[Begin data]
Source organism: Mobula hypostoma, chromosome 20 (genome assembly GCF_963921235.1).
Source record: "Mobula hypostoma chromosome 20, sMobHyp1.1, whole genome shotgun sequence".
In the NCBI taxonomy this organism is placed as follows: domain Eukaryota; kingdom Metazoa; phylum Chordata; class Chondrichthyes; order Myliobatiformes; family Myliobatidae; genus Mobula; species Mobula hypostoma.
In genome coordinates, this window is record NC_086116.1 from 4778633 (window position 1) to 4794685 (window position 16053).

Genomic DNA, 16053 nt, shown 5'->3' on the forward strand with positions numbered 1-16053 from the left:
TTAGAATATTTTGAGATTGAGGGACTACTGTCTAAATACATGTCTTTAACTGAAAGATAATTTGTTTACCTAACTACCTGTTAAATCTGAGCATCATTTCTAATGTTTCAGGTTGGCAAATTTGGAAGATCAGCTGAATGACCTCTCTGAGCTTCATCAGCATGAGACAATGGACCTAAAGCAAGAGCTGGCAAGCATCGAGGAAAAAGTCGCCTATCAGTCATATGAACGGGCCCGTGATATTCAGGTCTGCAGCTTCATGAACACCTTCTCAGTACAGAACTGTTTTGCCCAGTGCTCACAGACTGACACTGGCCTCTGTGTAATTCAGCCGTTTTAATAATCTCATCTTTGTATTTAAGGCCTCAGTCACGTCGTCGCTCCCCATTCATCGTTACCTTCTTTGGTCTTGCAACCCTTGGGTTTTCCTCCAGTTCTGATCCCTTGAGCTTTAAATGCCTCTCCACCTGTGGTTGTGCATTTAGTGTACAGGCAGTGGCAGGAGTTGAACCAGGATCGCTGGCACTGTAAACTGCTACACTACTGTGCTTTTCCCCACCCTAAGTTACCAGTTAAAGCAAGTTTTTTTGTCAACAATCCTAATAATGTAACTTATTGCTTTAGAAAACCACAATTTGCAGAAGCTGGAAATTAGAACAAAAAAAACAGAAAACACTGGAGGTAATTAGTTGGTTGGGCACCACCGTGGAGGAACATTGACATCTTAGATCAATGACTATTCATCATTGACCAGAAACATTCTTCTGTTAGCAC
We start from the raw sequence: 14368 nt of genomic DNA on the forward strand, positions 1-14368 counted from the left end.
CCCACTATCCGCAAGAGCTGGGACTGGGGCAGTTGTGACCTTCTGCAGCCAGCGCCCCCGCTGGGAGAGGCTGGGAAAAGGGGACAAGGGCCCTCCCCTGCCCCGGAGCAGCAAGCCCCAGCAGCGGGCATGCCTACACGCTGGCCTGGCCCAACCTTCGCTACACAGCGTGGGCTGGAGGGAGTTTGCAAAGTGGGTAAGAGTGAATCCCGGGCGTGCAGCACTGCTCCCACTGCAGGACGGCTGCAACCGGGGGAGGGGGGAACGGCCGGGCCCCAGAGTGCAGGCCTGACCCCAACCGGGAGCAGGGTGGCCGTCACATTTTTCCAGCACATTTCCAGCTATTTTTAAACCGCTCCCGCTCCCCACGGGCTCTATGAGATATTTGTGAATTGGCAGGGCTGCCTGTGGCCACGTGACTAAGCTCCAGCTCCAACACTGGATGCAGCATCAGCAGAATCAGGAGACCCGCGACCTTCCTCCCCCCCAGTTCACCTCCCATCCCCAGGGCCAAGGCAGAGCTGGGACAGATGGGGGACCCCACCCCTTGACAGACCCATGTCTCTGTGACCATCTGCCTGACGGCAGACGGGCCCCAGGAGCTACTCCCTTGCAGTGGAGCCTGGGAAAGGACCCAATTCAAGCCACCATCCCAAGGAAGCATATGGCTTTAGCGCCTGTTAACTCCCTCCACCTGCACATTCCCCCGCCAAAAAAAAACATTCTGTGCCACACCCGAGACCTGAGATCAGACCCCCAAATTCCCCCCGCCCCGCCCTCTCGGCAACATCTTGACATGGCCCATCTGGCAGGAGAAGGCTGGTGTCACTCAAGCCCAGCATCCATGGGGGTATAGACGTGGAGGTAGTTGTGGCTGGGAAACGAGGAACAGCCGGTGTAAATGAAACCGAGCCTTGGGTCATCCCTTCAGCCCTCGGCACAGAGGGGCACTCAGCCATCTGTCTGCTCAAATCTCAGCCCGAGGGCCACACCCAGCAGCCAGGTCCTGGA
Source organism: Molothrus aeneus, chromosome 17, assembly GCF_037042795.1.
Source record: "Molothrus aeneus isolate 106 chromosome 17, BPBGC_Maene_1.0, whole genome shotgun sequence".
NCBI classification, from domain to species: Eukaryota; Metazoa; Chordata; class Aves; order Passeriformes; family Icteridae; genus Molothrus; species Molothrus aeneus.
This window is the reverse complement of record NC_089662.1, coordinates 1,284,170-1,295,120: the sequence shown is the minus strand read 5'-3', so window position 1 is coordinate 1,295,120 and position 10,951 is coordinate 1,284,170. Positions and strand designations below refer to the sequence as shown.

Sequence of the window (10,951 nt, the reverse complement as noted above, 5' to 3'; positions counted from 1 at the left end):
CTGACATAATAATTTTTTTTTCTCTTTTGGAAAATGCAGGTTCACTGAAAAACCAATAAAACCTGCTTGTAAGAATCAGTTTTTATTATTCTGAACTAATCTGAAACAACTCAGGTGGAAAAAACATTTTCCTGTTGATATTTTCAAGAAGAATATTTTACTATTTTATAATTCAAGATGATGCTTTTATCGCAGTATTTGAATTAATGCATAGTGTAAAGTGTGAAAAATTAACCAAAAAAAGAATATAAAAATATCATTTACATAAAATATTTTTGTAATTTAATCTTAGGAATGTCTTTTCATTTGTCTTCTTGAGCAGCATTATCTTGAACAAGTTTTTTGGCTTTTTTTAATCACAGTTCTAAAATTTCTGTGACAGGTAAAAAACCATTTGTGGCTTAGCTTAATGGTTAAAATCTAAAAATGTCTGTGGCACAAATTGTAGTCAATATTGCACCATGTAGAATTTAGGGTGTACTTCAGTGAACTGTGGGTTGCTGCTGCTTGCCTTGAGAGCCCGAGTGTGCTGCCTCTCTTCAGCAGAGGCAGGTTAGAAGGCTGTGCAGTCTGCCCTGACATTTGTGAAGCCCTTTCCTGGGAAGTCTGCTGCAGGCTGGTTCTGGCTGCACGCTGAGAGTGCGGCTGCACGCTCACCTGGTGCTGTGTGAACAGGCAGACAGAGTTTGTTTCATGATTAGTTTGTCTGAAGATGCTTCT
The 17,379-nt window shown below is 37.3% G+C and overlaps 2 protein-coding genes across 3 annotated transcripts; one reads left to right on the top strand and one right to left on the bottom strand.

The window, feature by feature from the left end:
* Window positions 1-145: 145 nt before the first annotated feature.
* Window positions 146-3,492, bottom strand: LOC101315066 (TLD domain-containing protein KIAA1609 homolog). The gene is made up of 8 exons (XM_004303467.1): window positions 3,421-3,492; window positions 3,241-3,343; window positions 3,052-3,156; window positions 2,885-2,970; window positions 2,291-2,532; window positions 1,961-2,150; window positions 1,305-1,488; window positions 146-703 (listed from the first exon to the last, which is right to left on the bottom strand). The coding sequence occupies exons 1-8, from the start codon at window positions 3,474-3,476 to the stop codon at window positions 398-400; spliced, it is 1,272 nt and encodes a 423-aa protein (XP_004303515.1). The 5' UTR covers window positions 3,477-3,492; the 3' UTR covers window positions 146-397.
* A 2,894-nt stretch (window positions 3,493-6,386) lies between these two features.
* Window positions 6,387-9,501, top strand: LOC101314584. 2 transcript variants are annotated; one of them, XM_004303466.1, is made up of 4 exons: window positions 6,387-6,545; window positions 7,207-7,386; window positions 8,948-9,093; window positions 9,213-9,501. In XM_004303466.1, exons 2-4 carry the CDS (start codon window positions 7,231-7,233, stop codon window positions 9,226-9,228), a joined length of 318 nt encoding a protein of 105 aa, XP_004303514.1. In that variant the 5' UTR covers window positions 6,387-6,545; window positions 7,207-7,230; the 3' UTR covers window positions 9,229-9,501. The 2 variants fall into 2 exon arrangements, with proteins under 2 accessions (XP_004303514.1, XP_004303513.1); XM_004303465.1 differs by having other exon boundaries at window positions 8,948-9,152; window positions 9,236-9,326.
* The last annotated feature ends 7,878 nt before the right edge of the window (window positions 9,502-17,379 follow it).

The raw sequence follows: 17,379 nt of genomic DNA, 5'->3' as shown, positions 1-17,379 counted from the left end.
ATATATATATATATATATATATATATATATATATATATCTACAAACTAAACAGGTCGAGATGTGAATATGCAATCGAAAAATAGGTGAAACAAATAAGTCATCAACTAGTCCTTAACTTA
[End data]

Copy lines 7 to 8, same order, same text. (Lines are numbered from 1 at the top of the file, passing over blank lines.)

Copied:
We start from the raw sequence: 14368 nt of genomic DNA on the forward strand, positions 1-14368 counted from the left end.
CCCACTATCCGCAAGAGCTGGGACTGGGGCAGTTGTGACCTTCTGCAGCCAGCGCCCCCGCTGGGAGAGGCTGGGAAAAGGGGACAAGGGCCCTCCCCTGCCCCGGAGCAGCAAGCCCCAGCAGCGGGCATGCCTACACGCTGGCCTGGCCCAACCTTCGCTACACAGCGTGGGCTGGAGGGAGTTTGCAAAGTGGGTAAGAGTGAATCCCGGGCGTGCAGCACTGCTCCCACTGCAGGACGGCTGCAACCGGGGGAGGGGGGAACGGCCGGGCCCCAGAGTGCAGGCCTGACCCCAACCGGGAGCAGGGTGGCCGTCACATTTTTCCAGCACATTTCCAGCTATTTTTAAACCGCTCCCGCTCCCCACGGGCTCTATGAGATATTTGTGAATTGGCAGGGCTGCCTGTGGCCACGTGACTAAGCTCCAGCTCCAACACTGGATGCAGCATCAGCAGAATCAGGAGACCCGCGACCTTCCTCCCCCCCAGTTCACCTCCCATCCCCAGGGCCAAGGCAGAGCTGGGACAGATGGGGGACCCCACCCCTTGACAGACCCATGTCTCTGTGACCATCTGCCTGACGGCAGACGGGCCCCAGGAGCTACTCCCTTGCAGTGGAGCCTGGGAAAGGACCCAATTCAAGCCACCATCCCAAGGAAGCATATGGCTTTAGCGCCTGTTAACTCCCTCCACCTGCACATTCCCCCGCCAAAAAAAAACATTCTGTGCCACACCCGAGACCTGAGATCAGACCCCCAAATTCCCCCCGCCCCGCCCTCTCGGCAACATCTTGACATGGCCCATCTGGCAGGAGAAGGCTGGTGTCACTCAAGCCCAGCATCCATGGGGGTATAGACGTGGAGGTAGTTGTGGCTGGGAAACGAGGAACAGCCGGTGTAAATGAAACCGAGCCTTGGGTCATCCCTTCAGCCCTCGGCACAGAGGGGCACTCAGCCATCTGTCTGCTCAAATCTCAGCCCGAGGGCCACACCCAGCAGCCAGGTCCTGGA